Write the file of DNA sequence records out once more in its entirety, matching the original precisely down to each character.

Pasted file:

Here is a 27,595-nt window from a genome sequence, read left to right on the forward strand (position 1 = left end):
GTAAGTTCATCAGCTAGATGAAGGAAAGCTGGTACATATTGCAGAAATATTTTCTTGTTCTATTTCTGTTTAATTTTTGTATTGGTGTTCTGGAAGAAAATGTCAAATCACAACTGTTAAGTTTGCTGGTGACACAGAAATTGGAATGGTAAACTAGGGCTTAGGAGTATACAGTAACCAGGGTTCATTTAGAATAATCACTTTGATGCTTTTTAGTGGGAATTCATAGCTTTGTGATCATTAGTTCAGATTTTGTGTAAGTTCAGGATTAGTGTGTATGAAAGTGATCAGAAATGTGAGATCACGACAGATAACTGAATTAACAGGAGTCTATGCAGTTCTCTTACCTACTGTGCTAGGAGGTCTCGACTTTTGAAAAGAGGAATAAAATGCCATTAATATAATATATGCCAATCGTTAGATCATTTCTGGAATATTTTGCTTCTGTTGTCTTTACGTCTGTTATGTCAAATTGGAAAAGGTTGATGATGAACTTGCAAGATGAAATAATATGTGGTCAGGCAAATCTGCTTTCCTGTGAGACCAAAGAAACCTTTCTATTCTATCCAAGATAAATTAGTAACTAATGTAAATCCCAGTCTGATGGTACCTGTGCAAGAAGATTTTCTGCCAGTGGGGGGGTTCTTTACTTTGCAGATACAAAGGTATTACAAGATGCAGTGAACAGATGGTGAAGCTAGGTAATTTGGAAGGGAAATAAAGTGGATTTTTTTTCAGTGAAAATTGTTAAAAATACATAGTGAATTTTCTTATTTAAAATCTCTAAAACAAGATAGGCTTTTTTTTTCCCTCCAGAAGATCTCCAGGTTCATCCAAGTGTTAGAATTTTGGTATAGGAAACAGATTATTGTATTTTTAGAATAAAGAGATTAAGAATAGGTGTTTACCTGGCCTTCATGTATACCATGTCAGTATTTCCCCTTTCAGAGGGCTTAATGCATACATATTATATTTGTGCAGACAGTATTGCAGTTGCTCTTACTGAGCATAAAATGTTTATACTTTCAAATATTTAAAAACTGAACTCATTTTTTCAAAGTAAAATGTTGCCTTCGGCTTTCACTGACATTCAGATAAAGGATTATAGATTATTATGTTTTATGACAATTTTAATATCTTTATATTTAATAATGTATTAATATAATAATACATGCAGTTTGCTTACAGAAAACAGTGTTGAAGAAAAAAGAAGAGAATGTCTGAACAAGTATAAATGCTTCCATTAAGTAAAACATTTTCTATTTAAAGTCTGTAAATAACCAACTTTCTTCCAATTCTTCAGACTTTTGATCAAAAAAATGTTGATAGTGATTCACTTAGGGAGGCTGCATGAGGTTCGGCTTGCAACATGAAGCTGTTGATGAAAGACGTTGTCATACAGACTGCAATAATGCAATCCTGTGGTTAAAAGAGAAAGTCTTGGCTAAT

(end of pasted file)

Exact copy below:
Here is a 27,595-nt window from a genome sequence, read left to right on the forward strand (position 1 = left end):
GTAAGTTCATCAGCTAGATGAAGGAAAGCTGGTACATATTGCAGAAATATTTTCTTGTTCTATTTCTGTTTAATTTTTGTATTGGTGTTCTGGAAGAAAATGTCAAATCACAACTGTTAAGTTTGCTGGTGACACAGAAATTGGAATGGTAAACTAGGGCTTAGGAGTATACAGTAACCAGGGTTCATTTAGAATAATCACTTTGATGCTTTTTAGTGGGAATTCATAGCTTTGTGATCATTAGTTCAGATTTTGTGTAAGTTCAGGATTAGTGTGTATGAAAGTGATCAGAAATGTGAGATCACGACAGATAACTGAATTAACAGGAGTCTATGCAGTTCTCTTACCTACTGTGCTAGGAGGTCTCGACTTTTGAAAAGAGGAATAAAATGCCATTAATATAATATATGCCAATCGTTAGATCATTTCTGGAATATTTTGCTTCTGTTGTCTTTACGTCTGTTATGTCAAATTGGAAAAGGTTGATGATGAACTTGCAAGATGAAATAATATGTGGTCAGGCAAATCTGCTTTCCTGTGAGACCAAAGAAACCTTTCTATTCTATCCAAGATAAATTAGTAACTAATGTAAATCCCAGTCTGATGGTACCTGTGCAAGAAGATTTTCTGCCAGTGGGGGGGTTCTTTACTTTGCAGATACAAAGGTATTACAAGATGCAGTGAACAGATGGTGAAGCTAGGTAATTTGGAAGGGAAATAAAGTGGATTTTTTTTCAGTGAAAATTGTTAAAAATACATAGTGAATTTTCTTATTTAAAATCTCTAAAACAAGATAGGCTTTTTTTTTCCCTCCAGAAGATCTCCAGGTTCATCCAAGTGTTAGAATTTTGGTATAGGAAACAGATTATTGTATTTTTAGAATAAAGAGATTAAGAATAGGTGTTTACCTGGCCTTCATGTATACCATGTCAGTATTTCCCCTTTCAGAGGGCTTAATGCATACATATTATATTTGTGCAGACAGTATTGCAGTTGCTCTTACTGAGCATAAAATGTTTATACTTTCAAATATTTAAAAACTGAACTCATTTTTTCAAAGTAAAATGTTGCCTTCGGCTTTCACTGACATTCAGATAAAGGATTATAGATTATTATGTTTTATGACAATTTTAATATCTTTATATTTAATAATGTATTAATATAATAATACATGCAGTTTGCTTACAGAAAACAGTGTTGAAGAAAAAAGAAGAGAATGTCTGAACAAGTATAAATGCTTCCATTAAGTAAAACATTTTCTATTTAAAGTCTGTAAATAACCAACTTTCTTCCAATTCTTCAGACTTTTGATCAAAAAAATGTTGATAGTGATTCACTTAGGGAGGCTGCATGAGGTTCGGCTTGCAACATGAAGCTGTTGATGAAAGACGTTGTCATACAGACTGCAATAATGCAATCCTGTGGTTAAAAGAGAAAGTCTTGGCTAAT